Lancaster County, PA, is hopelessly mired in its traditional, agricultural past. Its simple farmland, unremarkable suburbs and wannabe metropolis are all tinged by the county’s provincial history.
Its Amish and Mennonite settlers and roots in farm culture give it an inescapable conservative atmosphere; it’s a challenge to find anything locally-owned open on a Sunday. Some unfriendly natives give newcomers sour customer service and show no curiosity about anyone they haven’t known from the cradle, as if they fear corruption from outsiders.
Tourists come here to admire the bucolic patchwork farmland and instead get trapped in a monstrous line of traffic to such attractions as “The Amish Experience” (a creepy wax museum), The Dutch Motel (with its neon sign perpetually signaling “No Vacancy”), and the Rockvale Square Outlets (the Mecca of spendthrifts and penny-pinchers alike).
And then there’s the delightful odor of manure that tinges the air three seasons a year. Spring is the worst, when the fresh new breeze is infected by pungent rotting-dung fumes. Only when newcomers point out the stench with surprised distaste do locals even notice it. They shrug.
I live in Lancaster. I do not love this place. I never have.
I have never reveled in the down-home feel of the wholesome countryside while inhaling the fresh manure scent. When I was at college, I never longed to return to Lancaster (though I did miss my old bedroom and my mom’s cooking). When a friend of mine told me she hoped to come back to Lancaster to raise her family, I shuddered. “Lancaster is not my home,” I thought.
My father, a Navy man, moved our family here the summer I turned eight, leaving behind a green-shuttered house near downtown Annapolis, MD, where everything was within walking or biking distance. The proprietor of the local coffee shop knew my mom by name and stocked Nutella in single-serving foil packets. The harbor was nearby, glistening in the sun and speckled with Navy sailboats.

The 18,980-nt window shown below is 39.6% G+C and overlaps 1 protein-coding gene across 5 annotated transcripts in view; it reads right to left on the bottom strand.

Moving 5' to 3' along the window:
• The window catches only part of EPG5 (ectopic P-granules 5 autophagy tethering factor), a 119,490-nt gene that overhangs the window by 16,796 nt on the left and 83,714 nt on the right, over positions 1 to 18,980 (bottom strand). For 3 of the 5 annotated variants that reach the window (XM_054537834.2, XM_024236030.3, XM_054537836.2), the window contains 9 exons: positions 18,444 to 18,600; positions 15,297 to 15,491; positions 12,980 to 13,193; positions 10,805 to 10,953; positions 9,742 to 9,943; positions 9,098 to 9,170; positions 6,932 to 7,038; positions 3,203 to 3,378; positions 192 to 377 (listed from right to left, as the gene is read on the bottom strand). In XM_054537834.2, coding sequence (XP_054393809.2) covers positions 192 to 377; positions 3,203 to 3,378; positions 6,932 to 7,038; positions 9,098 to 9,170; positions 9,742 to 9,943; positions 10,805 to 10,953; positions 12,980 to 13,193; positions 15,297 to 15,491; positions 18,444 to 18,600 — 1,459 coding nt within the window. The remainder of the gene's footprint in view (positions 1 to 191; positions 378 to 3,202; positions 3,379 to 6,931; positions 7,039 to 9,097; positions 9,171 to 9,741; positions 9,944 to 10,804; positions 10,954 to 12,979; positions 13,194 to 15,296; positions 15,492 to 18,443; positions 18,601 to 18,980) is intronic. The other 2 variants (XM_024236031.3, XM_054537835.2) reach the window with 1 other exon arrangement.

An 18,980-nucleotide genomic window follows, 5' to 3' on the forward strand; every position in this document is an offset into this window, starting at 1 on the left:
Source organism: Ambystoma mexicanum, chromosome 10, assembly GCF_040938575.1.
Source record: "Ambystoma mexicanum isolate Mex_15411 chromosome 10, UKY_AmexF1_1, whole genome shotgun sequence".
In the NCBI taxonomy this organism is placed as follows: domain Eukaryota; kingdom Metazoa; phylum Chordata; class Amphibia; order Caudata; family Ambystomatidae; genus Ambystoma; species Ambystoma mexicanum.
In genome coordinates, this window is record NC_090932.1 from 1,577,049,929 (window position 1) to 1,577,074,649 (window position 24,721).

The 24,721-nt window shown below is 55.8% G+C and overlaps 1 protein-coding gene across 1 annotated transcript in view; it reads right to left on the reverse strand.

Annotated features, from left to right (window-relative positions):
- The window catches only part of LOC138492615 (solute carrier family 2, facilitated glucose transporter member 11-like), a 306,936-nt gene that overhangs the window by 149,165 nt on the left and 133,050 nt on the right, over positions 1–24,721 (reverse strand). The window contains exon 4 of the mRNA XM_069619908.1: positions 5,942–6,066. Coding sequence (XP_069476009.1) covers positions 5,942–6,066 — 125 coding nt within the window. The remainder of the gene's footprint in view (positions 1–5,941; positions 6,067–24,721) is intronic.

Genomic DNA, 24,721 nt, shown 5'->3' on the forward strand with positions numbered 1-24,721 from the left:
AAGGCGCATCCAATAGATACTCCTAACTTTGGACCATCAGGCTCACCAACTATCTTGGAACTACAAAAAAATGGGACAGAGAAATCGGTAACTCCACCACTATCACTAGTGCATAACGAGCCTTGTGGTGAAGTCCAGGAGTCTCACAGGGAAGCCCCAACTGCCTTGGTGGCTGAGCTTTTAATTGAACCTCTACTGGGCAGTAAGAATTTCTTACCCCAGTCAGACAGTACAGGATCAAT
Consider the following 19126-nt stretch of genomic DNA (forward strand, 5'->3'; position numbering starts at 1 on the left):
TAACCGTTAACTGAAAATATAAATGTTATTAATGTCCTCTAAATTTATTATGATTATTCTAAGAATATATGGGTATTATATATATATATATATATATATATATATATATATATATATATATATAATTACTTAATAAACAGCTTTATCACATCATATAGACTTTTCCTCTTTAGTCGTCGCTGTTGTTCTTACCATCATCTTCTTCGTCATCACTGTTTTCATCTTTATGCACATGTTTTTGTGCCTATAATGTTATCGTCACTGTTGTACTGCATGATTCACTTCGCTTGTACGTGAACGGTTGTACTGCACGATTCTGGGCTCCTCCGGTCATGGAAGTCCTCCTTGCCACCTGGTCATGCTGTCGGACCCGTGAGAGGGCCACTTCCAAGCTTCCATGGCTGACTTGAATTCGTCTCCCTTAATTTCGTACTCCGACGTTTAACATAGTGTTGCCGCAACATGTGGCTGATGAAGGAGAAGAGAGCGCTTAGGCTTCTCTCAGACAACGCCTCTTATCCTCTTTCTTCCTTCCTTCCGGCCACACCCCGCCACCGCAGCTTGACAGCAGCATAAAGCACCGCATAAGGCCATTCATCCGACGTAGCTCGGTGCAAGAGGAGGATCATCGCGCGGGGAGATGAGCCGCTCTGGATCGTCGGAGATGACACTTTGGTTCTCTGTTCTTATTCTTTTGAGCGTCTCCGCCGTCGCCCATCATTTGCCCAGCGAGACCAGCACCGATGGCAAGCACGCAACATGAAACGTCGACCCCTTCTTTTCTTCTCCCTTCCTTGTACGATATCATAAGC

Our new house in Lancaster featured an enormous room for me with a bay window and an absurdly small closet, and the move promised the adventure of meeting new friends. We settled in, and I learned that I didn’t like Lancaster. The air smelled like poop. People said “yous guys” and “them things,” their bad grammar already grating on my 8-year-old ears. I had to sit through cursive lessons at school, even though I’d already done that in second grade at West Annapolis Elementary. My friends were mean and catty. I was often alone, daydreaming in my backyard.
Three years later, my family moved again, this time to a modest home in an affluent development in Orchard Park, NY. People were nice there. Winter lasted six months, but the sky was glorious, everyone skied, and friendly strangers inquired about my parents’ life story while we waited in line at the grocery store.
Another three years later, we were back in Lancaster. I begged not to return to my old school district, so my parents bought a home in Strasburg, a small town just up the road from pure Podunk.
Home of the Strasburg Railroad and Thomas the Tank Engine Weekend (an event to which crabby parents brought their excited children by the Ford Windstar-load) Strasburg was stuck in a 1950s time warp. Most of the townspeople are one generation away from farmers, and half the students at my new school already knew how to drive a tractor. They spoke with terrible grammar and bizarre accents, and any inquiry about where I had come from was more accusatory than inquisitive.
Oh how I hated high school.